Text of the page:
My own view is more along the lines of Uncle He’s, if Liu He was in fact the author of that infamous 2016 article. Everything the Chinese have done even as far back as the first rumblings of the “rising dollar” in later 2013 can be seen as prioritizing stability. That’s why, I believe, they were reluctant to intervene until 2016, allowing bank reserves to contract catastrophically in the middle of 2015 (mistakenly hoping, as now, the private banking system would use RRR cuts to offset that decline and maintain a neutral liquidity environment).

What’s been changing over these few years is what officials are attempting to stabilize at any one time. In one respect, they may have succeeded in getting the economy into that condition with massive “stimulus” Western Economists mischaracterized as being for recovery. The bleeding was staunched in February 2016, but only as far as further economic deceleration.

That might have allowed them to pursue CNY with so much vigor (which is the only way to characterize HK’s entry into all this) the following year, last year. So long as the economy might stay about where it is and has been, then continuing to advance a CNY-first policy could make (some) sense. But it’s the smallest needle to try and thread with such blunt instruments and a global background (“dollar”) that just isn’t going to cooperate. The best of only bad options?

Not only is the PBOC at risk of the eurodollar’s perpetual non-cooperation, the global monetary system has displayed the terrifying habit of throwing additional fits at the worst possible times, according to central bank projects of this nature. Might the events of the last two months be characterized that way? This, too, could explain why in April of all months there was suddenly more effort toward CNY via the PBOC’s RMB assets and liabilities as I’ve described.

Thinking ahead, what would happen if China’s economy starts to decelerate once more as it did in 2014 and 2015? Which one would the PBOC choose then, economy or currency? In fact, contrary to the governing narrative that presupposes this one central bank near omniscient powers, it might not be able to do much of anything given current constraints (including HKD). Not that it might not try.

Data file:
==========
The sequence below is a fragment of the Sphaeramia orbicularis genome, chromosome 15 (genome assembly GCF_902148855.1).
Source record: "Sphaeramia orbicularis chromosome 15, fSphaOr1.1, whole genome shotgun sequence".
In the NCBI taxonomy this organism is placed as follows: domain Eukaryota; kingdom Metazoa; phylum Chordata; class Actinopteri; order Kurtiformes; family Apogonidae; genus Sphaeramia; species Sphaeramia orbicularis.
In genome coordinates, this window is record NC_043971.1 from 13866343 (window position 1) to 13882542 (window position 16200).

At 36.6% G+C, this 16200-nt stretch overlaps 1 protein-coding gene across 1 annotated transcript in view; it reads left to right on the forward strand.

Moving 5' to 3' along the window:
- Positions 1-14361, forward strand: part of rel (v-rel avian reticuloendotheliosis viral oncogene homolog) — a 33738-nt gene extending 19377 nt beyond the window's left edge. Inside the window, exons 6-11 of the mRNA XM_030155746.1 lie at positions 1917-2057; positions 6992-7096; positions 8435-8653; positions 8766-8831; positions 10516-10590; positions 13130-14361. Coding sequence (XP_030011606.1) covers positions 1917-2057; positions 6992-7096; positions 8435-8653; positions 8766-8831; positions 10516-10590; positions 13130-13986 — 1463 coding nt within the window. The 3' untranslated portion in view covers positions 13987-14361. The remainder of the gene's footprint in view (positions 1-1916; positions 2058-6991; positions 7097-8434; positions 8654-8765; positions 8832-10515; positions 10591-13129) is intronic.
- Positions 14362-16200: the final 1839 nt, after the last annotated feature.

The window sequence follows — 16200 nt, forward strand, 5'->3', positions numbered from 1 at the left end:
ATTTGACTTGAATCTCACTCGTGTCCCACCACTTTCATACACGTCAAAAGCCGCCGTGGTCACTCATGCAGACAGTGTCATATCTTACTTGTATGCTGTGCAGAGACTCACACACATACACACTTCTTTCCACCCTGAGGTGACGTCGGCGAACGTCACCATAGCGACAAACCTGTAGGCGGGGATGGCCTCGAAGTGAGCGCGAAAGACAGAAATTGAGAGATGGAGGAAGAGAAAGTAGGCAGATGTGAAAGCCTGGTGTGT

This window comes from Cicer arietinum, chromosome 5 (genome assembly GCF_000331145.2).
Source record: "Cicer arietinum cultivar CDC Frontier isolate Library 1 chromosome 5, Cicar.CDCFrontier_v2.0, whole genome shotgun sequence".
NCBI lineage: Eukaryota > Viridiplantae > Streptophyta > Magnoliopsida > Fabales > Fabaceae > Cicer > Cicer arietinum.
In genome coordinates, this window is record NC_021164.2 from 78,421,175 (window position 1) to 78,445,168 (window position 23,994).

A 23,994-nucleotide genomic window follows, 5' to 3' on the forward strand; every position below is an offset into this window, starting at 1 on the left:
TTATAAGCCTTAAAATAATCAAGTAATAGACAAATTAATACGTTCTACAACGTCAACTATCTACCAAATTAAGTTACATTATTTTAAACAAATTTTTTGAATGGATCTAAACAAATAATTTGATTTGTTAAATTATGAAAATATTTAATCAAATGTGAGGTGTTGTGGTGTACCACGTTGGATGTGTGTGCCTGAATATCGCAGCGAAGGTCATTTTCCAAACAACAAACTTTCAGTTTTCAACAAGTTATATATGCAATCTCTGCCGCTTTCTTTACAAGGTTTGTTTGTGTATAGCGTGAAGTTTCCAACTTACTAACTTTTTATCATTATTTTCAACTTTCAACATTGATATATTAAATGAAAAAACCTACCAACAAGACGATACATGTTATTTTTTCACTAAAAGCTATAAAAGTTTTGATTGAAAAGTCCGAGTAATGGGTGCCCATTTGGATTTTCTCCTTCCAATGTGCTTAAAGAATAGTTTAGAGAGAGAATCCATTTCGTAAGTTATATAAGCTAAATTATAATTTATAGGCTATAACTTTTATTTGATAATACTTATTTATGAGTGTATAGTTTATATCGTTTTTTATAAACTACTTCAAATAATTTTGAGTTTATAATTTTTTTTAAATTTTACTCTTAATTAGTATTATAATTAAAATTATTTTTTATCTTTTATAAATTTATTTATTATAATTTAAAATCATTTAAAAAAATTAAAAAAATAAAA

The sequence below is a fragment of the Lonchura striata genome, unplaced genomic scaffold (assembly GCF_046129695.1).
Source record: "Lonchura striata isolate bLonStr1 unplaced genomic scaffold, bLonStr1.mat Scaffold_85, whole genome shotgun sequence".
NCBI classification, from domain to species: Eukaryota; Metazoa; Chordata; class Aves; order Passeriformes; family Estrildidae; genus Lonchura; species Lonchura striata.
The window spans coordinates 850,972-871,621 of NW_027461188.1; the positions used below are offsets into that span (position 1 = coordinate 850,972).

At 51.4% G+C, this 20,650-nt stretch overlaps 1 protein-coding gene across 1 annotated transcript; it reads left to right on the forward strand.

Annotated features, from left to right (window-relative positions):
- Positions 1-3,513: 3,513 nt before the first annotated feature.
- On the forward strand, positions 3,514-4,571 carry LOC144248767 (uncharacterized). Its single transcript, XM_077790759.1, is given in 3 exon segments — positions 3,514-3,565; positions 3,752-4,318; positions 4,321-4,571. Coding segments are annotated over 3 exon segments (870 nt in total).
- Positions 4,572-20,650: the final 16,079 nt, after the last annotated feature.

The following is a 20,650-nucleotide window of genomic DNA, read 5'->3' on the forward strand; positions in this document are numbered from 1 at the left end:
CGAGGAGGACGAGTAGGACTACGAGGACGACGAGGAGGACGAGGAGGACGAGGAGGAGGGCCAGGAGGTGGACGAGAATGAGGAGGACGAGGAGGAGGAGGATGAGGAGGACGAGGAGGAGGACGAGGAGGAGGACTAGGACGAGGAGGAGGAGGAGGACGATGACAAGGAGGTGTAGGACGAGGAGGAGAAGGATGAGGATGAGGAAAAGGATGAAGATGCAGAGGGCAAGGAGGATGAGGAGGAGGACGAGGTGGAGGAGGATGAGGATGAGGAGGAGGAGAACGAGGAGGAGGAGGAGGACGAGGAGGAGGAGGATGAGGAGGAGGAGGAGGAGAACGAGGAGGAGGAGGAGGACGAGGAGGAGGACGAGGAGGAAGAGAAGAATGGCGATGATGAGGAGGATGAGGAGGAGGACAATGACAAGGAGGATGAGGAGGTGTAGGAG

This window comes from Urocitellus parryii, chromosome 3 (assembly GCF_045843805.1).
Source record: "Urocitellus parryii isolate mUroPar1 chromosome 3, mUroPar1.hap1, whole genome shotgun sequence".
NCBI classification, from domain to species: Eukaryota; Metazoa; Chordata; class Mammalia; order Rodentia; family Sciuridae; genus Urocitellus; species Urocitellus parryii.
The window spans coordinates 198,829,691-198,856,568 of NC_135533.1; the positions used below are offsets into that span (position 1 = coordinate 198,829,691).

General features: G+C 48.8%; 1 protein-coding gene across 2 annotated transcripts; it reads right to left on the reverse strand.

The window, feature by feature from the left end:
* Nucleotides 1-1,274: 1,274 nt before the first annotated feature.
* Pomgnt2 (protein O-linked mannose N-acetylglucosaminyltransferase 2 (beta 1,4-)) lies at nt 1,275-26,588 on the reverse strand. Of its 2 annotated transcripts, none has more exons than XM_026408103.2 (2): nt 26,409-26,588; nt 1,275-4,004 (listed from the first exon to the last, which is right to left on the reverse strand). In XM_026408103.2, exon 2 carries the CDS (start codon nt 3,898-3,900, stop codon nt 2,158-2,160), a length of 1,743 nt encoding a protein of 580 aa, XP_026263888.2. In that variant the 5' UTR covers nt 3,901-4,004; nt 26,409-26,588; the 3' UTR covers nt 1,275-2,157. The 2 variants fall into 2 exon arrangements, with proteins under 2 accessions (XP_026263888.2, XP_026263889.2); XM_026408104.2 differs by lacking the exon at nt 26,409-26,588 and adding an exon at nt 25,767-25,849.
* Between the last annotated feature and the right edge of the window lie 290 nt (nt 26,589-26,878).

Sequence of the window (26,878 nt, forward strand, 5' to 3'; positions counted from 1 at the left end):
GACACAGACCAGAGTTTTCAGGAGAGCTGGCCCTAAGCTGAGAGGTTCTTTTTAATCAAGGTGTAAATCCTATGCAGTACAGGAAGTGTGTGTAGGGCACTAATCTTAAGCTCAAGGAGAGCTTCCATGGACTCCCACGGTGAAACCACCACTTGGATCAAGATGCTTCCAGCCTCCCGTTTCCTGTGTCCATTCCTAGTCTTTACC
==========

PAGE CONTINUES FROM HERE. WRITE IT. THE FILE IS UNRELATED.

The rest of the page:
It may be that Chinese authorities have backed themselves into a corner. And it also may be that Chinese authorities have been preparing for that corner. The problem for the rest of the world is nobody else is.

 

Wall Street Examiner Disclosure:Lee Adler, The Wall Street Examiner reposts third party content with the permission of the publisher. I am a contractor for Money Map Press, publisher of Money Morning, Sure Money, and other information products. I curate posts here on the basis of whether they represent an interesting and logical point of view, that may or may not agree with my own views. Some of the content includes the original publisher's promotional messages. In some cases I receive promotional consideration on a contingent basis, when paid subscriptions result. The opinions expressed in these reposts are not those of the Wall Street Examiner or Lee Adler, unless authored by me, under my byline. No endorsement of third party content is either expressed or implied by posting the content. Do your own due diligence when considering the offerings of information providers.